(Russian Foreign Minister Sergey Lavrov greeting Taliban officials at Moscow peace conference, November 2018)
The Ministry of External Affairs spokesman’s remark on Thursday in New Delhi that “it is important that the presidential election in Afghanistan takes place as per the schedule” is the first major Indian comment on the current peace talks in Qatar between the United States and the Taliban.
Whether that was an off-the-cuff remark or not remains unclear, but if it has been a considered statement, it puts India at odds with the peace talks in Qatar, which is working toward commencing the intra-Afghan dialogue, forming an interim government in Kabul and declaring a nation-wide ceasefire. Arguably, India’s strong advocacy of the charade of a presidential election in Afghanistan at this juncture is tantamount to the debunking of what is happening at the Qatar talks.
The point is, the Indian stance is virtually identifying with the ‘rejectionist’ camp of Afghan opinion, which fears that the reconciliation with the Taliban will mean the end of the road for them. This camp principally consists of President Ashraf Ghani and his circle – his newfound associate Amrullah Saleh, in particular – who are justifiably nervous about their own political future if the peace talks at Qatar advance toward the formation of an interim government.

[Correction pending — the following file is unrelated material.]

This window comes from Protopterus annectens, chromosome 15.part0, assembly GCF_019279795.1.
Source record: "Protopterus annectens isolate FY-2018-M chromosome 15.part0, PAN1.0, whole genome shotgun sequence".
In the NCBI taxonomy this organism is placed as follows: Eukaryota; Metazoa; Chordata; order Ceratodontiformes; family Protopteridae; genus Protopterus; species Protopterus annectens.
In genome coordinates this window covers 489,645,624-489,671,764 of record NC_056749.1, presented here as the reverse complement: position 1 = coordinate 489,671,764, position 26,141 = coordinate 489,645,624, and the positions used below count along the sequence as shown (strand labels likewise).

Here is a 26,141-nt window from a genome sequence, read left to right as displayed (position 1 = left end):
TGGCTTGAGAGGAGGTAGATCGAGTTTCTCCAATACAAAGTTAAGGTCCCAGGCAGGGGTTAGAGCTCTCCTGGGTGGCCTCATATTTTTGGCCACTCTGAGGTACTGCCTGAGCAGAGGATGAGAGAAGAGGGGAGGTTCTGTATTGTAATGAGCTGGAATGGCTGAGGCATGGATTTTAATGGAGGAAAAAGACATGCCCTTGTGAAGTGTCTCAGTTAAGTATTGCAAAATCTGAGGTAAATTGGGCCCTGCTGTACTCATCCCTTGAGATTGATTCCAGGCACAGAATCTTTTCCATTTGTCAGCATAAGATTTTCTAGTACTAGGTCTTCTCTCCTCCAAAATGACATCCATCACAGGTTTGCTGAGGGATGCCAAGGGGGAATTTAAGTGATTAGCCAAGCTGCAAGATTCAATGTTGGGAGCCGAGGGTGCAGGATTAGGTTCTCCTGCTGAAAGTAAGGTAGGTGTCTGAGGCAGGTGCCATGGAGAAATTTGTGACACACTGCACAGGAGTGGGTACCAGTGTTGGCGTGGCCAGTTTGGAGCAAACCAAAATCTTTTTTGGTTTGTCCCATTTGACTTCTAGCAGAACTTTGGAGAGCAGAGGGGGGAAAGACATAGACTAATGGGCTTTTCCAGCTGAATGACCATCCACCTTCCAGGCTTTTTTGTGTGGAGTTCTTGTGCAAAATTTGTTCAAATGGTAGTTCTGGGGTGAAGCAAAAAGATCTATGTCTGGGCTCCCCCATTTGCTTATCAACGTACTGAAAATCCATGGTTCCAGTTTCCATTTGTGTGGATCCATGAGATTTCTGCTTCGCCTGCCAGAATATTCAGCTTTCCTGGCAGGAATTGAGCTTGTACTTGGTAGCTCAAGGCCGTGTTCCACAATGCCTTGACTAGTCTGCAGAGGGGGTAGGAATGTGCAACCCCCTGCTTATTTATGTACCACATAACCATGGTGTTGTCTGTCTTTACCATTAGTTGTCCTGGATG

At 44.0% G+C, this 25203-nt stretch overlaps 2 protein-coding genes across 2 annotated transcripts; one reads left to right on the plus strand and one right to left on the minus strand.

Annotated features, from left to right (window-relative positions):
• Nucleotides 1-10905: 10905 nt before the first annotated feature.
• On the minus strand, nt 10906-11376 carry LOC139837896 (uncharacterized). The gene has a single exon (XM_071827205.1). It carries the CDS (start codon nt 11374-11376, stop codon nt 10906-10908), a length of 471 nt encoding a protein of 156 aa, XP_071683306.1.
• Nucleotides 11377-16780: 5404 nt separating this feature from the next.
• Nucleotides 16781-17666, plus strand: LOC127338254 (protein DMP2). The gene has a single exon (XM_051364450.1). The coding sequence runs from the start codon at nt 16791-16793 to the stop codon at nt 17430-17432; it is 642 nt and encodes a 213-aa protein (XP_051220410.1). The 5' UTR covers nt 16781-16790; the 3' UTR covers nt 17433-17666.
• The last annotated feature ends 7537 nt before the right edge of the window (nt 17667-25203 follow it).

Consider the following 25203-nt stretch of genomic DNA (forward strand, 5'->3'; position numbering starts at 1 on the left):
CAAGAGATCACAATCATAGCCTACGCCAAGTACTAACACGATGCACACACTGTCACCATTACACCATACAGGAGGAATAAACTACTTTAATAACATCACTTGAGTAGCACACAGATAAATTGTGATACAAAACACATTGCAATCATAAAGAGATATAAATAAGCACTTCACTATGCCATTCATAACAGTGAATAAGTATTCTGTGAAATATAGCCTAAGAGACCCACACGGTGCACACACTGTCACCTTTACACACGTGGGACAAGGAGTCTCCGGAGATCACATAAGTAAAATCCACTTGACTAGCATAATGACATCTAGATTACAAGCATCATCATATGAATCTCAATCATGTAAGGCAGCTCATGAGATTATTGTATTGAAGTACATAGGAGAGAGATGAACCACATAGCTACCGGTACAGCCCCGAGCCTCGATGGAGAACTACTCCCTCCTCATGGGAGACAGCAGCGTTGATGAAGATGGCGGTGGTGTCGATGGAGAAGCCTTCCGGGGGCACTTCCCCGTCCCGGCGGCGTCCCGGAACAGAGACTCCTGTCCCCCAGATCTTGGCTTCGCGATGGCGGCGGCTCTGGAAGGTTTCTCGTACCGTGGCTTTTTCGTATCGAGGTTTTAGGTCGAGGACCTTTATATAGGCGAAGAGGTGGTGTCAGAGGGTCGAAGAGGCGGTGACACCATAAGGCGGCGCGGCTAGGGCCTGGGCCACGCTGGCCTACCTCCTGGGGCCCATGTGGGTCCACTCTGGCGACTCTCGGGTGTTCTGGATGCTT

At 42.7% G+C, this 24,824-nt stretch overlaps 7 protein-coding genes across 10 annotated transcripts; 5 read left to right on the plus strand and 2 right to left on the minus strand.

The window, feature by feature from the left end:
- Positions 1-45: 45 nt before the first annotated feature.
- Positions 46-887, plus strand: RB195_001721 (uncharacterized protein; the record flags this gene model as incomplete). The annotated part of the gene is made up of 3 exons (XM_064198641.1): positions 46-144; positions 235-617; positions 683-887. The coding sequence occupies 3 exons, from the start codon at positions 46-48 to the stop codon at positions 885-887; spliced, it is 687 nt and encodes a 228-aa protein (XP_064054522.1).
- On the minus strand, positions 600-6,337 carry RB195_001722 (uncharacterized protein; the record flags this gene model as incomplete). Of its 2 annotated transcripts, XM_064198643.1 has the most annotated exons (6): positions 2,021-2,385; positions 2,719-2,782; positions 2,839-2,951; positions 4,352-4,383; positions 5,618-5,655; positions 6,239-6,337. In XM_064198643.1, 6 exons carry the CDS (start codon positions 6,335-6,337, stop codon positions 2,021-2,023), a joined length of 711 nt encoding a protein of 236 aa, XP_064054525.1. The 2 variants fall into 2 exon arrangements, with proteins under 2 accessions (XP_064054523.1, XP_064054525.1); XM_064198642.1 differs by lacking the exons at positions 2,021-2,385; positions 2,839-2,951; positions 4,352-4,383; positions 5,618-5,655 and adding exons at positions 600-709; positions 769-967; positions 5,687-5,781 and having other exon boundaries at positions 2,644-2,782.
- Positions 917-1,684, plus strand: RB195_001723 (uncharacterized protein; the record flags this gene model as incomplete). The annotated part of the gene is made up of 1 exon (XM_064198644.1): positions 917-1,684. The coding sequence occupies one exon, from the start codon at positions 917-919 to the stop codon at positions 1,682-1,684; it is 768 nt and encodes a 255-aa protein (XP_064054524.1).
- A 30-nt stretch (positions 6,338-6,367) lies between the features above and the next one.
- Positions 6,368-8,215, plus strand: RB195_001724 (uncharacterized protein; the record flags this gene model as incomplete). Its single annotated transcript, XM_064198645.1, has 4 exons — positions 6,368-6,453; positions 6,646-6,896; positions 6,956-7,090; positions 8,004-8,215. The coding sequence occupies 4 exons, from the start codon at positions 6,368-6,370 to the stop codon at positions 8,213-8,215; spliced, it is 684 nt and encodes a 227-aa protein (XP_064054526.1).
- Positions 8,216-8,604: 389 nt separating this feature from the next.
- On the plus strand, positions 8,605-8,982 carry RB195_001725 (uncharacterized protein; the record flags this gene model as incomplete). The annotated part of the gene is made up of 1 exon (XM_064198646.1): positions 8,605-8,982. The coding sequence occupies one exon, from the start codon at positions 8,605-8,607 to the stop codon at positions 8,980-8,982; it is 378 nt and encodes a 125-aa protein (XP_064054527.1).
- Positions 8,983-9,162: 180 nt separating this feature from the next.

But why should India try to bolster their career prospects? It may create misperceptions that India has ulterior motives. Clearly, the conditions in Afghanistan do not allow the holding of the presidential election. Even if the election is held, its credibility will be in serious doubt. The result of the election is almost inevitably going to be hotly contested. Quite obviously, the recent parliamentary election tells a sordid story. The political legitimacy of the “victor” in any presidential election will remain highly suspect. Even Ghani’s government was formed 5 years ago only after protracted efforts by the US to work out a compromise formula of power sharing.
In fact, much of the present crisis in Afghanistan is to be directly attributed to the weak government in Kabul that lacked political legitimacy and popular support, and to its leadership that is widely perceived as an American concoction. What is the point in repeating such a futile experiment? As it is, Afghanistan is hopelessly fragmented and another Ghani as its next figurehead and another puppet regime in Kabul can only spell doom for the country.
The fact of the matter is that the Afghan government is not at all representative of the nation. The latest Russian initiative to convene a conference of the Taliban representatives and prominent Afghan politicians in Moscow next week underscores the political undercurrents in Afghanistan today. The Reuters has quoted a Russian official as saying, “Senior Taliban leaders and prominent Afghan politicians will travel to Moscow for a day-long summit. At this sensitive stage, it was best to not have Afghan government officials at the table.”
Interestingly, the Afghan personalities who may take part in the conference in Moscow on coming Tuesday include former President Hamid Karzai. Whatever might be the Russian motivations in taking such an initiative, it only highlights that Ghani’s camp is fast becoming irrelevant to any serious intra-Afghan dialogue involving the Taliban and other Afghan groups.